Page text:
Should You Consider Your Audience When You're Writing?

Updated on October 11, 2019
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M.D. Johnson is a poet, playwright, and author of the books "Serpentine Tongue" and "Food for the Soul."

How important is it? To what degree should you consider your audience when writing? I think it depends on what genre you are writing; however, I hardly believe all the great and notable writers considered their audience when deciding to write what they wrote. Most great writers write for themselves because they love writing. Would Edgar Allen Poe have even written the macabre and melancholy if he considered his audience, when most people prefer happy or enlightening stories (considering romances are the #1 best sellers and romance fans long for a happy ending)?

Write for Yourself First

Even Stephen King contends that you should first write for yourself, and then worry about the audience, stating the following:

“When you write a story, you’re telling yourself the story. When you rewrite, your main job is taking out all the things that are not the story. Your stuff starts out being just for you, but then it goes out.”

Would we even have all the great literary works we have, if writers considered their audience, opposed to considering their muse, passion, obsession or curiosity? Stories simply don’t unfold in the audiences’ mind or from the reader’s perception or perspective, it’s up to the storyteller or writer to tell and write the story. And more often than not, as the writer is telling the story, the story takes on itself, so to speak. Actions, dialogue, storyline, etc. takes over, in the sense the writer is being told the story, once imagination has arisen fully. Of course, there are writers who create a structure and plot for their stories, working out all the mechanics beforehand, but they even find the plot and former structure of their story takes on a world of its own or deviates from the original during the writing process.

How You Should Consider Your Audience

Should the audience even be considered? It may depend on who your audience is. How many writers are crowd pleasers? Or do they consider their main character or heroine more often? I personally think a story should be a story, ethically sound, and meet the initial concept, idea or emotion the author wanted to project or convey. I think audience should be considered in all writing when it comes to the readability of your piece. Is it easy to read, visually, is the font clear and of a size and standard that is ergonomically appealing to the eyes of the audience? Does it flow well, is it confusing? If your main audiences are women, is it complex or descriptive enough to appeal to their senses and be relatable? The story itself is a whole other matter, however, and one of which an audience must receive or concede to, before accepting or rejecting the matter entirely, as everyone has a different state of mind and therefore likes different things.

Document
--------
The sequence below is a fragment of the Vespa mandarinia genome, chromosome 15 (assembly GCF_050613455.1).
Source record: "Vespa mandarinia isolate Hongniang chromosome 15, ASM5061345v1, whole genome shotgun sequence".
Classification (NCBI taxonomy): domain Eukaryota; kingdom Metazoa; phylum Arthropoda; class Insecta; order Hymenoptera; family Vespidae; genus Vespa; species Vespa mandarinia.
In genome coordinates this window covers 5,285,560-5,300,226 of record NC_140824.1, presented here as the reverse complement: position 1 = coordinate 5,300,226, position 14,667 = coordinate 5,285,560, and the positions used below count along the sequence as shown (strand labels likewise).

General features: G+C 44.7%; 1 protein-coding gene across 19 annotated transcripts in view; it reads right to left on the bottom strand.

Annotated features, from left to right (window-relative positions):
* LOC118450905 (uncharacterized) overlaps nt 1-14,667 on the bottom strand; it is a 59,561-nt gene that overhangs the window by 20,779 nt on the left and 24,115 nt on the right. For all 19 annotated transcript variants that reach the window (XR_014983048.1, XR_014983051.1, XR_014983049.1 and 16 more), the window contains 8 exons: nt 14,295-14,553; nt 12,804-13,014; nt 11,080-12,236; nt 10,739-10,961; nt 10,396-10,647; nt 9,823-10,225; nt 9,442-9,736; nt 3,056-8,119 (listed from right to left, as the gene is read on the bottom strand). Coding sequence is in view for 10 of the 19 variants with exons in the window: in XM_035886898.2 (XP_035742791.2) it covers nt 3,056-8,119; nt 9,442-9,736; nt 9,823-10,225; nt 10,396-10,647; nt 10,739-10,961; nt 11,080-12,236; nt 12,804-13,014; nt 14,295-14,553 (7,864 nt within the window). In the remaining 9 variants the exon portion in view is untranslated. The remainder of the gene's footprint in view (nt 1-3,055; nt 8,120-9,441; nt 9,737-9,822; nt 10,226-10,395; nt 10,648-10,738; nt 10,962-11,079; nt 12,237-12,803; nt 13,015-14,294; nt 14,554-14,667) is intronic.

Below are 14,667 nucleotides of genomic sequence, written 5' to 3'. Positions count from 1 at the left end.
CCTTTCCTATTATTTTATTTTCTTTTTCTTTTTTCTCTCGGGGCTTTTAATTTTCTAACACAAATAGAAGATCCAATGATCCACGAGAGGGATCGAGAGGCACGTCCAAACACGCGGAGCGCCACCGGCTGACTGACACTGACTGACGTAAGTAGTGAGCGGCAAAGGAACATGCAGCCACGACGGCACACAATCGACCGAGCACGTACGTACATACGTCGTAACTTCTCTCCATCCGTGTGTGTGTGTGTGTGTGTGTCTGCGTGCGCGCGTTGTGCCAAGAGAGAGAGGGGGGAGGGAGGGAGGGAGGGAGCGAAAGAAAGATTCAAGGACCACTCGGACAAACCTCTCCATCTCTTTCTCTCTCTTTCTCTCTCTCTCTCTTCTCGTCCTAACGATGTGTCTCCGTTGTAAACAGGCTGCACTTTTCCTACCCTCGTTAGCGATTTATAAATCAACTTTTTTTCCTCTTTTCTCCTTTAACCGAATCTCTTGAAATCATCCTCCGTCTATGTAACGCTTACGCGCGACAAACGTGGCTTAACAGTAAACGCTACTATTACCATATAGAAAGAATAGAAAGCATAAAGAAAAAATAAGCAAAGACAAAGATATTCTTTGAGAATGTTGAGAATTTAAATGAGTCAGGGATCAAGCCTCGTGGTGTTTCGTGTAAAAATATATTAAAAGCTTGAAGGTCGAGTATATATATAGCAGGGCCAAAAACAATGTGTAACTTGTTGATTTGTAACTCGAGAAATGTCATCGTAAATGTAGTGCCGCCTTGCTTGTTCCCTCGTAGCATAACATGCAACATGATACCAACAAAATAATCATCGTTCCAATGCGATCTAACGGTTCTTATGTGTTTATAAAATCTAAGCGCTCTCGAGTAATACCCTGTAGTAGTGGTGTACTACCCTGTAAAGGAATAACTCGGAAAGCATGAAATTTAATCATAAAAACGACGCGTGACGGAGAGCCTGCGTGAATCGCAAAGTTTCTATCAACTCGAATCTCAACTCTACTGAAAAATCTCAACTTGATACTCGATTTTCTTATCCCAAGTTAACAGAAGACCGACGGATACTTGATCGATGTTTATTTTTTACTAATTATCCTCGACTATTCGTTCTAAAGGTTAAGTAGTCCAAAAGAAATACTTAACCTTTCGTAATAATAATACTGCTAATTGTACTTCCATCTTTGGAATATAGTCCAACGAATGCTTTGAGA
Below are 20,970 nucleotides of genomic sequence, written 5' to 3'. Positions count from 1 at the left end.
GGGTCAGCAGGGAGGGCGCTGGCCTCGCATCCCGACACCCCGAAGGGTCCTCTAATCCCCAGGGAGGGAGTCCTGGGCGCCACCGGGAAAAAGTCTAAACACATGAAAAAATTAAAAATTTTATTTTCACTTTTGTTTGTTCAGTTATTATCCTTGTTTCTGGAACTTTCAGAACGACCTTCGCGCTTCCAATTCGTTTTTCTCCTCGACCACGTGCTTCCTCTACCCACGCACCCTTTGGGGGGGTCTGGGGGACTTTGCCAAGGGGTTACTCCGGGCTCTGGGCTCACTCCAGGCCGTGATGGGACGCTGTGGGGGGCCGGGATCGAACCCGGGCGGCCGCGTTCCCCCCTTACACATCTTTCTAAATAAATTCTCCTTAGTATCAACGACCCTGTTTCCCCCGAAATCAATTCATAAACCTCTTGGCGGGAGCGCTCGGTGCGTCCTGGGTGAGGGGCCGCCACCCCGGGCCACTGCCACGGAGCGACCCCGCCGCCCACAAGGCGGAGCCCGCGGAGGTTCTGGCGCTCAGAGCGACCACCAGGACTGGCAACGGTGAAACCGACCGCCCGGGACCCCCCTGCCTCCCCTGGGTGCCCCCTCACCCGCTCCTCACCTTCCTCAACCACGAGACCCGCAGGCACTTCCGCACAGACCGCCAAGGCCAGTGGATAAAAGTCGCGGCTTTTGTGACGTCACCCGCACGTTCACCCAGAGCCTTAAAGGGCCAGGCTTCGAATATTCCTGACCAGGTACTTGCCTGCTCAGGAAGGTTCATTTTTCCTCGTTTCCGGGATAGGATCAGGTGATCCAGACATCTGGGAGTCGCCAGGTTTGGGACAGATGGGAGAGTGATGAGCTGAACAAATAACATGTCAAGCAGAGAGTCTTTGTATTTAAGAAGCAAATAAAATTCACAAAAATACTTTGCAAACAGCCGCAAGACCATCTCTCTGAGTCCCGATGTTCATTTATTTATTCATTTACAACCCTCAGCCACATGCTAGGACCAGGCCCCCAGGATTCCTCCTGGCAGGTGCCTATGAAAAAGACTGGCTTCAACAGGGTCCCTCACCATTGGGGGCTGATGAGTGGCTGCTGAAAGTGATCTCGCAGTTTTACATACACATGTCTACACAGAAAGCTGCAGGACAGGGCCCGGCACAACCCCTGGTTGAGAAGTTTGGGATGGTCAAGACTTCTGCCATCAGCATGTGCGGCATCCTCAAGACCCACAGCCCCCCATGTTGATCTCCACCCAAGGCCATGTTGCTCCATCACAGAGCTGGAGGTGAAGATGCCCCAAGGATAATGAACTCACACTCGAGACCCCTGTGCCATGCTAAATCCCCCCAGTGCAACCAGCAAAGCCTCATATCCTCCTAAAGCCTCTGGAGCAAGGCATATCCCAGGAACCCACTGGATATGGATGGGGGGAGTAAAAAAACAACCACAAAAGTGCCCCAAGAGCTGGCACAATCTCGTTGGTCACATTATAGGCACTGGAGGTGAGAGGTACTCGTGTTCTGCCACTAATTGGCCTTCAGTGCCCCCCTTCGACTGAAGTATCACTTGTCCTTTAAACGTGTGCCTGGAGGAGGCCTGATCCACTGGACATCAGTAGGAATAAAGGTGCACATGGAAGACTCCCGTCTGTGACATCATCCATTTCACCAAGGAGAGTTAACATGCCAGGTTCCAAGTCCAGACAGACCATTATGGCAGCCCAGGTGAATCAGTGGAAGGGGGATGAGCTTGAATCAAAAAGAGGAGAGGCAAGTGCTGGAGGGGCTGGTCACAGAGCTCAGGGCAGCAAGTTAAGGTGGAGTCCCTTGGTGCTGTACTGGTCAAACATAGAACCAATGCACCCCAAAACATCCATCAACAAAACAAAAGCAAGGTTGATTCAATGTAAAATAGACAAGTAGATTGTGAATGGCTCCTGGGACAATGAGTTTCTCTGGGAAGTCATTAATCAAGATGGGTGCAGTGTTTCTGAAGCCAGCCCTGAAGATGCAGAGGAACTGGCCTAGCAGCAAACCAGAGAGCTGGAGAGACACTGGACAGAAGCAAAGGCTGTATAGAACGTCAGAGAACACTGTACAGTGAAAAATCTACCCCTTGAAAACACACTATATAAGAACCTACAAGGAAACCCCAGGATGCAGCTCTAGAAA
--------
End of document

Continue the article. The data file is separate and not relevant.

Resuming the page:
When it comes to story writing and the significance of the audience, it’s to the likes of asking what came first, the chicken or the egg, and quite sensibly, -the story came first and then it drew an audience that absolutely loved it or abhorred it.

I think however, given the times or era, more and more authors are considering their audience beforehand, as soon as they come up with the concept of their book, to decide how best to write and market it. I think it should be up to the author personally on how much weight of his writing he or she will prescribe to their audience, it may result in higher sales margins, or the direct opposite. Maybe it’s best to find a happy medium, or merge the desire of the writer and their audiences expectations somewhere in the middle. I’ve even seen Kickstarter projects for writing books in which the writer includes the audience entirely, naming characters after their contributors and appealing to what they’d like to read. As long as the writer doesn’t lose his or herself, his or her ethics, passion and merit to appeal to their audience—why not?


Passell, Lauren. Barnes & Noble Booksellers, Inc. (2017). Stephen King’s Top 20 Rules For Writers. Retrieved March 8, 2017 from


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